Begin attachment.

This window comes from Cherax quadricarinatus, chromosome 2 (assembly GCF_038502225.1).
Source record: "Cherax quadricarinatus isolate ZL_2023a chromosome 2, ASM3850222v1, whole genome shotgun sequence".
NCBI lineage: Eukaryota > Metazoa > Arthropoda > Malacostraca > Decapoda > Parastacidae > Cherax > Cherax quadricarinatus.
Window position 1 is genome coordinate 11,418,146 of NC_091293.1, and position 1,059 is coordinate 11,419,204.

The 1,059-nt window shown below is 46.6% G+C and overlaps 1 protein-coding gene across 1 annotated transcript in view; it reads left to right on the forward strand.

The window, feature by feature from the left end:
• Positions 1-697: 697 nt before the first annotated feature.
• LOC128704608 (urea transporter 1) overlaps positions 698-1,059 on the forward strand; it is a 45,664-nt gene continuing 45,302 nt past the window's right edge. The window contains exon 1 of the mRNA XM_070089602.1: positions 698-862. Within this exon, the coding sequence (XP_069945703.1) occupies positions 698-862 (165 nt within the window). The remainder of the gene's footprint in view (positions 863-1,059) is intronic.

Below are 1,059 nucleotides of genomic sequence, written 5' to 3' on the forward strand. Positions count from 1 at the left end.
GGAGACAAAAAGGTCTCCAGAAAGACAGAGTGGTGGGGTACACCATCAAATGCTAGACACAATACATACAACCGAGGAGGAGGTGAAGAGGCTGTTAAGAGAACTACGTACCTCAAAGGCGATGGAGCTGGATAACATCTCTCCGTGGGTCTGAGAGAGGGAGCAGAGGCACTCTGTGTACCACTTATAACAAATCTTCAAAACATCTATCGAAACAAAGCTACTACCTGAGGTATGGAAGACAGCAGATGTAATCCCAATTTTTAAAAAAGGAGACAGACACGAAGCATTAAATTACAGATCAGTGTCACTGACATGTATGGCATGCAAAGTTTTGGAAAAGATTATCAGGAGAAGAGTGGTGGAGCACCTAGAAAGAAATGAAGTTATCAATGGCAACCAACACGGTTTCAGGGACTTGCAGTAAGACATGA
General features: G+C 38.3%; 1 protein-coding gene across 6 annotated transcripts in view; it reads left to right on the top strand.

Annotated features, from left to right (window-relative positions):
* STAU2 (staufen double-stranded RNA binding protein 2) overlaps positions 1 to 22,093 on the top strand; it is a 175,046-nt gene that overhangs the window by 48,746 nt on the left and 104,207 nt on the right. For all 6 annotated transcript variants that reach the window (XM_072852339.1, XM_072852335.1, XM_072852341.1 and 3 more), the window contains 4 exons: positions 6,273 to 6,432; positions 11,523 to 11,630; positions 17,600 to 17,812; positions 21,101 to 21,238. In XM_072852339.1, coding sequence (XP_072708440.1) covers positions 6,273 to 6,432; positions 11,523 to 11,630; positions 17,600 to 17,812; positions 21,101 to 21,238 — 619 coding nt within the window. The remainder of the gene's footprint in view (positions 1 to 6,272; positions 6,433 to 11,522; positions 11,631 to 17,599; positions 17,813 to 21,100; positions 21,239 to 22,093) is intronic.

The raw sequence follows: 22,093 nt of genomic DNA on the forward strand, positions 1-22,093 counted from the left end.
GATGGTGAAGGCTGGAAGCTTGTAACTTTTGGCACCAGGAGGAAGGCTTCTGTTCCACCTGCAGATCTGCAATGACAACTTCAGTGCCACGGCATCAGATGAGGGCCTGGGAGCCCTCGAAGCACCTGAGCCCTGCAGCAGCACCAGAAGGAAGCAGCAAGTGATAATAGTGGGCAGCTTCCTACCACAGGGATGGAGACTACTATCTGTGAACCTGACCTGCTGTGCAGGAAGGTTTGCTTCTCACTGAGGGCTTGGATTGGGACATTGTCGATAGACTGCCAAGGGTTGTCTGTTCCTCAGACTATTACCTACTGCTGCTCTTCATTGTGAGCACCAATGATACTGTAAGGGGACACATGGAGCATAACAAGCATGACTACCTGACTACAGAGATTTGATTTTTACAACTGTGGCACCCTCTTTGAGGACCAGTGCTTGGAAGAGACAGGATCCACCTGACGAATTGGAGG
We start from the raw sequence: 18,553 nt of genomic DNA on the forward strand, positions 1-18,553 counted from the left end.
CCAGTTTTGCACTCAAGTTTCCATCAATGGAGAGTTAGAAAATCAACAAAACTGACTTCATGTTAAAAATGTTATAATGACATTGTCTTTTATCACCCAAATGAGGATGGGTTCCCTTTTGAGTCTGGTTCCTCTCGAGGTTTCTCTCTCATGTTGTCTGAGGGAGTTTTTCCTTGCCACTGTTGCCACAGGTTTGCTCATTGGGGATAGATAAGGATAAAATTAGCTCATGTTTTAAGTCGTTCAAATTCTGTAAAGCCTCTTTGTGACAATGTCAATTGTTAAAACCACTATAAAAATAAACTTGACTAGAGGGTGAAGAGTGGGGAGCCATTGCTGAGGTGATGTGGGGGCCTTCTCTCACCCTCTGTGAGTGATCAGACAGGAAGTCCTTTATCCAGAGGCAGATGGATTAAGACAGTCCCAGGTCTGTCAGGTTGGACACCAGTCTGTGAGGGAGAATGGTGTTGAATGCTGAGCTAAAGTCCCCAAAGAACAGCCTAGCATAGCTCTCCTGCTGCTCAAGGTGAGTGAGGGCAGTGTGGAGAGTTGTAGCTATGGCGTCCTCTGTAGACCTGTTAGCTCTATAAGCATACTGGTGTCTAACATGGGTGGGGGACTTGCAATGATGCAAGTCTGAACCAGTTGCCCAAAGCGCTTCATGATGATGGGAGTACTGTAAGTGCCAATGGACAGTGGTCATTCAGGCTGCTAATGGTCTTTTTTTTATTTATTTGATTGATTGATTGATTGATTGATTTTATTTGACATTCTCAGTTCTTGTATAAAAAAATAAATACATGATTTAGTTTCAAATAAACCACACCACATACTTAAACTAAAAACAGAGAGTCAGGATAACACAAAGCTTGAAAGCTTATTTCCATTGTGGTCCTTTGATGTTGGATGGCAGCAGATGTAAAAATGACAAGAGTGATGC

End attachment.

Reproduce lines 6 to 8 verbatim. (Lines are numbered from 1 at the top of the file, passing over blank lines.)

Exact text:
The window, feature by feature from the left end:
• Positions 1-697: 697 nt before the first annotated feature.
• LOC128704608 (urea transporter 1) overlaps positions 698-1,059 on the forward strand; it is a 45,664-nt gene continuing 45,302 nt past the window's right edge. The window contains exon 1 of the mRNA XM_070089602.1: positions 698-862. Within this exon, the coding sequence (XP_069945703.1) occupies positions 698-862 (165 nt within the window). The remainder of the gene's footprint in view (positions 863-1,059) is intronic.